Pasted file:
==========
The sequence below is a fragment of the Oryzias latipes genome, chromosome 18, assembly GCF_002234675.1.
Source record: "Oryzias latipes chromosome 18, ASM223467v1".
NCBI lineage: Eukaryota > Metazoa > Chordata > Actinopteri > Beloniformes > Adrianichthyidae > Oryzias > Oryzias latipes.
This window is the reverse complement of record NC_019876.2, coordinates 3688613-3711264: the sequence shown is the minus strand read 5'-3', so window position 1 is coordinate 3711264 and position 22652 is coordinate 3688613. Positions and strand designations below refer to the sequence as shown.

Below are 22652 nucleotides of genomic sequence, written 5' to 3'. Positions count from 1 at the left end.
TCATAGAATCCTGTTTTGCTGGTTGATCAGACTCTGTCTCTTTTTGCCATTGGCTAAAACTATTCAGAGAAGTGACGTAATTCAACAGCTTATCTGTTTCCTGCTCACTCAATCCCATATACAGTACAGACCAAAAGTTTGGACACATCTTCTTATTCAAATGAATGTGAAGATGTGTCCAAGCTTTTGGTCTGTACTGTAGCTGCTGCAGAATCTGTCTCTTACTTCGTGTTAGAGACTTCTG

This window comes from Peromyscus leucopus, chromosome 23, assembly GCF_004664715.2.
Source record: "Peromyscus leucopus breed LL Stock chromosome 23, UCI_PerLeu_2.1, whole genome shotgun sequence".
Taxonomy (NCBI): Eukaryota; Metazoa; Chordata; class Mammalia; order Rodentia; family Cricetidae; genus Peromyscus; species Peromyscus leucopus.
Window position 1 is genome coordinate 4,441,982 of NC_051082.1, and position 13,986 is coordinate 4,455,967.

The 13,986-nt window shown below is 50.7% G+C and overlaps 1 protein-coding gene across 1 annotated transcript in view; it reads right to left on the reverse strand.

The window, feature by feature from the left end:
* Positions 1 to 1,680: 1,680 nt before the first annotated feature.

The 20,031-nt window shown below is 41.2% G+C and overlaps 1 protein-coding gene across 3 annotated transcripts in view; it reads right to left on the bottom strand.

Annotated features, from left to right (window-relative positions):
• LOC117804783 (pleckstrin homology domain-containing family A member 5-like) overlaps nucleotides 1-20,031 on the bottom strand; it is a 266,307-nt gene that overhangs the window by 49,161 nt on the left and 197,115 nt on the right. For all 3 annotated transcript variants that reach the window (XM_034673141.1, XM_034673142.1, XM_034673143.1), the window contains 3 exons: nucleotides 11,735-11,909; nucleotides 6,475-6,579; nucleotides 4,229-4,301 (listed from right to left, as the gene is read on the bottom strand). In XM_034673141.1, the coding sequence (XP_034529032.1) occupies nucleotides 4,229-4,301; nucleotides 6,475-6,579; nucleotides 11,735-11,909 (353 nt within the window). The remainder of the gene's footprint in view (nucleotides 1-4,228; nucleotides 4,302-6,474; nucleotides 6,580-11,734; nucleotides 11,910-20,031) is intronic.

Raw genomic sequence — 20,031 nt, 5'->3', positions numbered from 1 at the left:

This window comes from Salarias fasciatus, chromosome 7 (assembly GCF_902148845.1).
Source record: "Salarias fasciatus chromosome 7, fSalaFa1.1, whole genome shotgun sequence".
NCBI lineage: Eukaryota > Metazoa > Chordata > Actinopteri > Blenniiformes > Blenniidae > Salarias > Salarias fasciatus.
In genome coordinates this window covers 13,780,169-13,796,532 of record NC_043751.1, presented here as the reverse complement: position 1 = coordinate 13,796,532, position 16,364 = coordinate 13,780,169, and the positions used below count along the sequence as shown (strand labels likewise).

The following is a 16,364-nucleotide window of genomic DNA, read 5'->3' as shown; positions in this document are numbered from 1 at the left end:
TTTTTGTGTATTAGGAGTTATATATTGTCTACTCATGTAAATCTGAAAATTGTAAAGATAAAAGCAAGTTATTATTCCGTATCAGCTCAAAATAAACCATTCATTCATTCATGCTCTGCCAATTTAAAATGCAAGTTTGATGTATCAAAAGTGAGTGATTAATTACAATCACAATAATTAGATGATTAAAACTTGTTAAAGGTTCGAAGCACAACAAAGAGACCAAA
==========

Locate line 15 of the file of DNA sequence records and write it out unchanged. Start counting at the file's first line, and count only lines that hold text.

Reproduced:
Annotated features, from left to right (window-relative positions):